#### Implementing iPhone's slider unlock with input type='range'

##### January 16, 2011
css iphone demo webdev

(check out the live demo)

### Introduction

After reading “What the Heck is Shadow DOM?” I was inspired to see how far I could style the <input type="range"> element. Pretty far, as it turns out!

My goal was to change the input’s default appearance:

To the visual appearance of the iPhone’s unlock slider:

As far as I can tell, only WebKit-based browsers and Opera have implemented input type=range. Mobile Safari hasn’t yet implemented it as of iOS 4.2 and Android also hasn’t fully implemented it as of Android 2.3 (although curiously the elements are styleable but not yet interactive). Surprisingly, the only mobile OS to implement this input type seems to be BlackBerry OS 6.

However, the focus here will be to get this working on just Chrome and WebKit. This will make it a bit easier to do this proof of concept. So we’ll be using lots of -webkit vendor prefixed CSS.

### What we have to work with

Of course we have our simple range input:

<input type="range">


Which looks like this:

We can target the input itself with a CSS attribute selector:

input[type='range'] {}


And if we want, we can transform it into a vertical slider by changing the -webkit-appearance property:

input[type='range'] {
-webkit-appearance: slider-vertical;
}


Which looks like this:

If we want to style it as if it was any other element, there’s a slight catch, as we first have to set “-webkit-appearance” to “none” and then add our customizations (this appears to mean that we can’t actually style vertical sliders…). Here we’ll set the background color as a simple demo:

input[type='range'] {
-webkit-appearance: none;
background-color: gray;
}


This outputs the following:

Most interestingly, we can target and style the slider button itself with CSS, although we can’t get access to it with JavaScript (for the time being anyhow). Here we’ll style it a slightly darker shade of gray:

input[type='range'] {
-webkit-appearance: none;
background-color: gray;
}

input[type='range']::-webkit-slider-thumb {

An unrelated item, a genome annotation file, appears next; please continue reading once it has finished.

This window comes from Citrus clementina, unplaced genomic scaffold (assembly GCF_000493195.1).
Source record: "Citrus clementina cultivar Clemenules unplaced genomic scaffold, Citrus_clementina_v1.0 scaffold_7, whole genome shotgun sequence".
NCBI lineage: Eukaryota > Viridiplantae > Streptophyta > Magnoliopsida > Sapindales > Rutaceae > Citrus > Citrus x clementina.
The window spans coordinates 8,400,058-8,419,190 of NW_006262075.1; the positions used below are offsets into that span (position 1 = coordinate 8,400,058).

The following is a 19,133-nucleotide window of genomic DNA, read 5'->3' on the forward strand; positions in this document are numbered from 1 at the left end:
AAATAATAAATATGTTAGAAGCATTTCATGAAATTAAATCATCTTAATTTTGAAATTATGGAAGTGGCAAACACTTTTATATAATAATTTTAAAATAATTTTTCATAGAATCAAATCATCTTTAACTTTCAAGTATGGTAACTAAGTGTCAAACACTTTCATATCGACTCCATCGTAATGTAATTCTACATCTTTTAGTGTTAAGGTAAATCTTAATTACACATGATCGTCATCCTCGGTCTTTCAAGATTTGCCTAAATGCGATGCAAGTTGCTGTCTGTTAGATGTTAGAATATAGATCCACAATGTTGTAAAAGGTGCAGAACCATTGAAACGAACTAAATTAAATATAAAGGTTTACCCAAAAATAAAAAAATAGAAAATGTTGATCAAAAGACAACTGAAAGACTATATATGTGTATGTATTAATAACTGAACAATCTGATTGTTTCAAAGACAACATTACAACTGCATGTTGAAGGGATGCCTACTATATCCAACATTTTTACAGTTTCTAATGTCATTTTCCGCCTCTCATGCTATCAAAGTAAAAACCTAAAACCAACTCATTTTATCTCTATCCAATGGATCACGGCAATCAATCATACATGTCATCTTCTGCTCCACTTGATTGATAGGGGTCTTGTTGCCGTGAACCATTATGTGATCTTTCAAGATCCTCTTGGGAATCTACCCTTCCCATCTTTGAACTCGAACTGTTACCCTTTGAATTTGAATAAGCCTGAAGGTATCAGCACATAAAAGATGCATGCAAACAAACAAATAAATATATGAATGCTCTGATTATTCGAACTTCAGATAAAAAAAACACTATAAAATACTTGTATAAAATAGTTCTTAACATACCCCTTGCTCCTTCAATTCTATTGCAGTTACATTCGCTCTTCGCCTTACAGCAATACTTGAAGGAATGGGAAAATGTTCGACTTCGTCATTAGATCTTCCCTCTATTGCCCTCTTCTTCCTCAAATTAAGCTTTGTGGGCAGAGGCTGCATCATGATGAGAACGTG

-webkit-appearance: none;
background-color: #444;
width: 15px;
height: 20px;
}


Which results in this:

Now all the pieces are in place to fully style the input!

### Styling the background

This part’s no big deal. We just want to set up the width/height, slap on some handy rounded corners, and add a very slight background gradient:

input[type='range'] {
-webkit-appearance: none;
width: 280px;
height: 46px;
border: 1px solid #525252;
linear,
left top,
left bottom,
color-stop(0, #000000),
color-stop(1, #222222)
);
}


Now we have the backdrop in place:

### Styling the button

To get the button, we’ll add some width/height and rounded corners. Here we’ll also need a more complicated background gradient as well as an arrow icon. Your first instinct might be to add more markup to hook the arrow icon to, but remember that this is impossible. We’re working in the “shadow DOM” of elements created and maintained by the browser itself. We can style the existing elements but we can’t create any new ones.

So what do we do? Take advantage of multiple backgrounds! We can specify the background as both the arrow image and the gradient we need. In this case we’ll also base64 encode the small image to avoid an extra HTTP request.

The CSS for the button looks like this:

input[type='range']::-webkit-slider-thumb {
-webkit-appearance: none;
width: 68px;
height: 44px;
linear,
left top,
left bottom,
color-stop(0, #fefefe),
color-stop(0.49, #dddddd),
color-stop(0.51, #d1d1d1),
color-stop(1, #a1a1a1)
);
background-repeat: no-repeat;
background-position: 50%;
}


Which outputs this:

### “Slide to unlock” text

Now we’re getting somewhere! And now we’re approaching the limits of what we can do without getting pretty creative. We need some “slide to unlock” text in the background.

The first thing to do is to move the slider all the way to the left, to the default position. We do this through HTML by setting the value to 0:

<input type="range" value="0">


Ok, that wasn’t too hard. But what about the text? We can’t modify anything in the input itself, because it doesn’t contain any element to display text. And we can’t dynamically add text with JavaScript, because again, it’s the shadow DOM! What we can do is create a separate text element outside of the input and position it on top of the slider using absolute positioning.